When Paul says that we are saved by “the faith of/in Jesus Christ,” what does he mean? Paul believed this faith was a faith that tore down walls, not a faith that built walls up. Paul believed this faith removed the demarcations that had divided the community, instead of being a faith that further splintered communities. This was not any faith, this was the faith of Jesus Christ – it is the Lord’s faithfulness that offers righteousness and claims us as God’s children.
The English language often fails to speak to the breadth and depth of the original Biblical languages. A deeper look at the Greek and Hebrew makes very clear: the Biblical Word is not Lord; the Bishop is not the Lord; the Church is not the Lord; Jesus Christ is Lord.
It’s time we stop using the Biblical Word to exclude people who have been called – gifted, inspirited, and empowered – to serve God. Though the English translation has been used to silence women in the church, a quick study of the Biblical text shows that God has always called women to lead the faithful. We cannot hide behind faulty translations; we must proclaim the good news of great joy in Jesus Christ, that all people are called, empowered with wisdom, and instructed to be found mature in the Lord.
In 1 Corinthians 6, Paul had a specific focus in his teaching, and it wasn’t covenantal, faithful, sacred, and permanent relationships between two people of any gender … it was acts that abused, broke covenant, and forced unfaithful, non-sacred, adulterous sexual acts on others. To claim the Biblical truth, we must look to the historic text, and claim a more faithful, long-standing, and traditional understanding of Paul’s teaching.
The Biblical witness can not be summed up by any one passage of the scriptural text. When passages are cherry picked, it most often leads to a watered down gospel or failed truth that does not stand the test of the Gospel on the whole. How we treat the word “slave” is a key example.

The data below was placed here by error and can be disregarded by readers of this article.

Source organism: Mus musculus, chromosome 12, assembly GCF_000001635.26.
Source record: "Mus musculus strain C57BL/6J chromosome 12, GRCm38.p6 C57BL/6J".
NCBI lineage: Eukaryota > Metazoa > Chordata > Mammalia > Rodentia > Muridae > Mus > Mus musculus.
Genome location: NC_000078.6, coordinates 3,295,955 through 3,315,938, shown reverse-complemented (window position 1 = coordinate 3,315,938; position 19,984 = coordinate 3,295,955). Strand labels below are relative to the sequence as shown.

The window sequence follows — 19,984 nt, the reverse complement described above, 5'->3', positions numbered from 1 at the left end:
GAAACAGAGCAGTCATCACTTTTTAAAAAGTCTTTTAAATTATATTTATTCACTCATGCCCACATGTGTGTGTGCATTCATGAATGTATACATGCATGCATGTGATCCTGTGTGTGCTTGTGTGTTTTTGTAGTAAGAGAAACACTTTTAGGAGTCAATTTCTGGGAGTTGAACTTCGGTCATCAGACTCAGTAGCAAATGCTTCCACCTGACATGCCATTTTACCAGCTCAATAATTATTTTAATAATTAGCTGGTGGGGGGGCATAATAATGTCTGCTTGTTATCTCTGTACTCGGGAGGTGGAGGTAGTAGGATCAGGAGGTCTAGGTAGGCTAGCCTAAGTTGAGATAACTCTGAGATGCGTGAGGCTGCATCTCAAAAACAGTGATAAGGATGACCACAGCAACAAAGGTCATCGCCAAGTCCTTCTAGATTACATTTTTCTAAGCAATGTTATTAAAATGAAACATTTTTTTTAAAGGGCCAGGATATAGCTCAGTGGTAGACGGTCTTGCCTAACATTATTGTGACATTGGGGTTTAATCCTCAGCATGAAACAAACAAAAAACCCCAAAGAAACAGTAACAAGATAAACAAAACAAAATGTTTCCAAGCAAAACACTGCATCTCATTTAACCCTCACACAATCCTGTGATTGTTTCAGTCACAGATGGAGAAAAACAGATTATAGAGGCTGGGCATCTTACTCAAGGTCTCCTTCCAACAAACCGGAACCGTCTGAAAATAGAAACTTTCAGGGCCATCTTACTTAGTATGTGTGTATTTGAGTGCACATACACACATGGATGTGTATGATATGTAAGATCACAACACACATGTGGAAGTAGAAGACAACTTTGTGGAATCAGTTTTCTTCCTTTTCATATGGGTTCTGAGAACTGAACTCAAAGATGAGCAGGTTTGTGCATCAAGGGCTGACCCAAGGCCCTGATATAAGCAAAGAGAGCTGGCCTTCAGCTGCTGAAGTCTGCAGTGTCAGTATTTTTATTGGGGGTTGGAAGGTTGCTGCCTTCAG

This nuances of the Greek language are important. When we read 2 Thessalonians 3 to be speaking of “idleness,” as in “not-working,” it makes space for poor Christian euphemisms such as, “God helps those who help themselves.” That’s not what the text is saying. A deeper reading is necessary for a faithful understanding.
2 Thessalonians is written to remind us of what matters most: that we hear the words of Christ, that we follow the teachings of the Lord, that we share God’s love with everyone around us, and that we rejoice in all things, for this is the will of God in Christ Jesus for each of us.
To understand Paul’s writings, you have to understand the art of letter writing. Paul wasn’t writing a collection of instruction books for the whole of Christianity, he was writing as an apostolic leader to communities of faith he planted. How we understand his writings will be wholly dependent on how we understand why he wrote.
“We’ve always done it that way” is one of the least faithful responses to the gospel of Jesus Christ. The Spirit gifts us for far greater freedom than being slaves to our past. There is a more faithful way.
We need to rethink our usage of the word “evangelical.” Evangelism doesn’t require that we tell others how sinful their lives are. Evangelism stems, from a Biblical perspective, from acknowledging that in Christ we are a new creation, and are, as such, gifted with the ability to see others through God’s lenses.